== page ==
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South Africa’s 35 000 remaining commercial farmers (from 120 000 in 1994) are vital to the food security of 54 million South Africans. They also contribute 3,9% of the country’s gross domestic product (GDP) and employ more than 650 000 people, mostly unskilled. Commercial farmers underpin the rural economy and the prosperity of small rural towns.
originally posted by: howtonhawky
a reply to: ketsuko
I got your point. You would want to remove people you disagree with or feel are dragging the country down.iyho
Mine was that i am reading lots of reports of homeless blacks in cali. and other places that would prolly take a ticket to sa if givin the chance.
And while Mr Mugabe was endorsing his former enemy, the same white farmers that he reviled were in their hundreds at Borrowdale Race Course in Harare embracing his successor Emmerson Mnangagwa, a Zanu-PF stalwart who was once Mr Mugabe's right-hand man.
It would have been understandable for those former white farmers to stick with the MDC.
But they now see their political interests safer with Mr Mnangagwa, who has promised 99-year leases to those who want to return to farming.
...A group of people have invaded a wine farm in Stellenbosch and erected informal structures, despite being evicted from the same area several months ago....
...The right to housing is an established fundamental human right that is enshrined in section 26 of the Constitution of the Republic of South Africa, 1996. The Constitution further extends the right to housing by affording a person the right not to be evicted from his home, or have his home demolished, without an order of court.
The second recognition of 'squatter's rights' is evident in the laws preventing a landowner from evicting squatters off his property or land. The Prevention of Illegal Eviction From and Unlawful Occupation of Land Act 19 or 1998 (PIE), dictates that only a court has the discretion to grant an eviction order and only insofar as it is just and equitable under the circumstances.
'Land-grabbers' and 'squatters' fall within the definition of an 'unlawful occupier' in terms of section 1 of PIE and as such, the temporary right referred to in PIE can be said to be the same as 'squatter's rights'. The landowner must therefore first obtain an order of court to evict squatters.
PIE thus affords the unlawful occupier or squatter a temporary, limited right of occupation and entitlement to remain on the land without the landowner's consent. This protection for 'squatter's rights' persists until the government can provide alternative accommodation to the unlawful occupier who would be left homeless as a result of the eviction.
...Although the limitation of property ownership is generally temporary, in certain circumstances this limitation may have a permanent effect in instances where the government fails to provide alternative accommodation or permanent housing on alternative property. In such a case, the landowner will be entitled to compensation from the government...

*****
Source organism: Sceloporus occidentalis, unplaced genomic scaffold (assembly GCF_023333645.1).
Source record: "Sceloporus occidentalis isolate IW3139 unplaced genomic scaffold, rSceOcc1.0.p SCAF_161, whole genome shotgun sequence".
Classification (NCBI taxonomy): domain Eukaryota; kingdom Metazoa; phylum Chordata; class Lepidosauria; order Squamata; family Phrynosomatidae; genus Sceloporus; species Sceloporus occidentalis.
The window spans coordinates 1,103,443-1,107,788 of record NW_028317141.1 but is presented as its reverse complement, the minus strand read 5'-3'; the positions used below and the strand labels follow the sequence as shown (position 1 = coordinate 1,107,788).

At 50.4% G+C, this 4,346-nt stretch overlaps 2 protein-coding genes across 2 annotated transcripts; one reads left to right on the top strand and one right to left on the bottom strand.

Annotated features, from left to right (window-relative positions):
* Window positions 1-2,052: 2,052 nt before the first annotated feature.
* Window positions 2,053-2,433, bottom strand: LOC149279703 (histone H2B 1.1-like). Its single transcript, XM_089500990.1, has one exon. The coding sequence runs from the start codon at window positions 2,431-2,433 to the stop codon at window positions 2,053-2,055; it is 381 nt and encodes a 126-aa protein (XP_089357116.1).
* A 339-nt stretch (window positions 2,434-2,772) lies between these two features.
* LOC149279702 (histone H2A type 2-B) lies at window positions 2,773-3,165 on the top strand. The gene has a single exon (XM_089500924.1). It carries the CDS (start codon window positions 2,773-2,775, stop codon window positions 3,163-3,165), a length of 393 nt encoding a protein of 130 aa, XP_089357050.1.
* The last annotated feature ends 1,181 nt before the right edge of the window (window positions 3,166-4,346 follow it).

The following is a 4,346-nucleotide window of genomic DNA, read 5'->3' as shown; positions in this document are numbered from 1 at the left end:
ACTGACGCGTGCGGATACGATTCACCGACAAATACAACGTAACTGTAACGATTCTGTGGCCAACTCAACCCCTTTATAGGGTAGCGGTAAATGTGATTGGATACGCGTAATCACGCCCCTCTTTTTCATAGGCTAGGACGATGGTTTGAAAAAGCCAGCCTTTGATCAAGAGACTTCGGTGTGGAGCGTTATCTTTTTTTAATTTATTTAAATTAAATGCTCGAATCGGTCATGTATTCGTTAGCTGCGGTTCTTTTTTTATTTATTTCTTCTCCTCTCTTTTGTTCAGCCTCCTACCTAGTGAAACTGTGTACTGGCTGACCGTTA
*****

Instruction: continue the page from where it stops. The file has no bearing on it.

Does anyone point out the obvious and ask the government and its agencies to look at your northern neighbours and observe the obvious consequences of the policies they seem so intent to implement and enforce?
“We cannot copy other countries because they did not have the same conditions that we experienced in South Africa. We are coming up with solutions for South Africa informed by our historical conditions of colonialism and apartheid,” Shivambu said.
“We’re not going to go the Zimbabwean route.”
Nkosi-Malobane says the resolution on land expropriation without compensation is non-negotiable.
Nkosi-Malobane says however that those in charge of giving black people their land back will be responsible.
“But we’ll also make sure that our people don’t end up suffering after the land has been taken back to them.”
As of 2016 the South African government has pumped more than R60bn [403 Million US $] into land reform projects since 1994. Despite this investment, the land reform programme has not stimulated development in the targeted rural areas. A report by the South African Government's Financial and Fiscal Commission shows that land reform as a mechanism for agricultural development and job creation has failed. A survey by the commission in Limpopo province, KwaZulu-Natal and the Eastern Cape found that most land reform farms show little or no agricultural activity; the land reform beneficiaries earn little to no income, and the majority of these beneficiaries seek work on surrounding commercial farms instead of actively farming their own land. Where farming is taking place on land reform farms, these farms operate below their full agricultural potential and are mainly used for subsistence agriculture. On average, crop production had decreased by 79% since conversion to land reform. In the three provinces surveyed, job losses averaged 84%, with KwaZulu-Natal suffering a 94% job haemorrhage.